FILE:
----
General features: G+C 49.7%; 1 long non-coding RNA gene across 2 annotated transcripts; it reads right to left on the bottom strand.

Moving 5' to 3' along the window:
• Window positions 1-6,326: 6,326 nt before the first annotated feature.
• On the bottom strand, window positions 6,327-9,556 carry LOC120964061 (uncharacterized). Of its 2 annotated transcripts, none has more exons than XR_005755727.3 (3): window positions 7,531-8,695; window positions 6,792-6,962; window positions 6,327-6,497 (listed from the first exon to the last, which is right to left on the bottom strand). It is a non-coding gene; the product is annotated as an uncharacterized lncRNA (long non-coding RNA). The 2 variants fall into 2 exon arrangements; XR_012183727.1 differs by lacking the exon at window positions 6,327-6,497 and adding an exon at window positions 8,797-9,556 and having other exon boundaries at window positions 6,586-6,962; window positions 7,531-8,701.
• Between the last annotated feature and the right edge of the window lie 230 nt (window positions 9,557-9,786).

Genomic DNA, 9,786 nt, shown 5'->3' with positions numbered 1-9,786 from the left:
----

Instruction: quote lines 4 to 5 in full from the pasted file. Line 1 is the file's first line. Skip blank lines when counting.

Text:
• On the bottom strand, window positions 6,327-9,556 carry LOC120964061 (uncharacterized). Of its 2 annotated transcripts, none has more exons than XR_005755727.3 (3): window positions 7,531-8,695; window positions 6,792-6,962; window positions 6,327-6,497 (listed from the first exon to the last, which is right to left on the bottom strand). It is a non-coding gene; the product is annotated as an uncharacterized lncRNA (long non-coding RNA). The 2 variants fall into 2 exon arrangements; XR_012183727.1 differs by lacking the exon at window positions 6,327-6,497 and adding an exon at window positions 8,797-9,556 and having other exon boundaries at window positions 6,586-6,962; window positions 7,531-8,701.
• Between the last annotated feature and the right edge of the window lie 230 nt (window positions 9,557-9,786).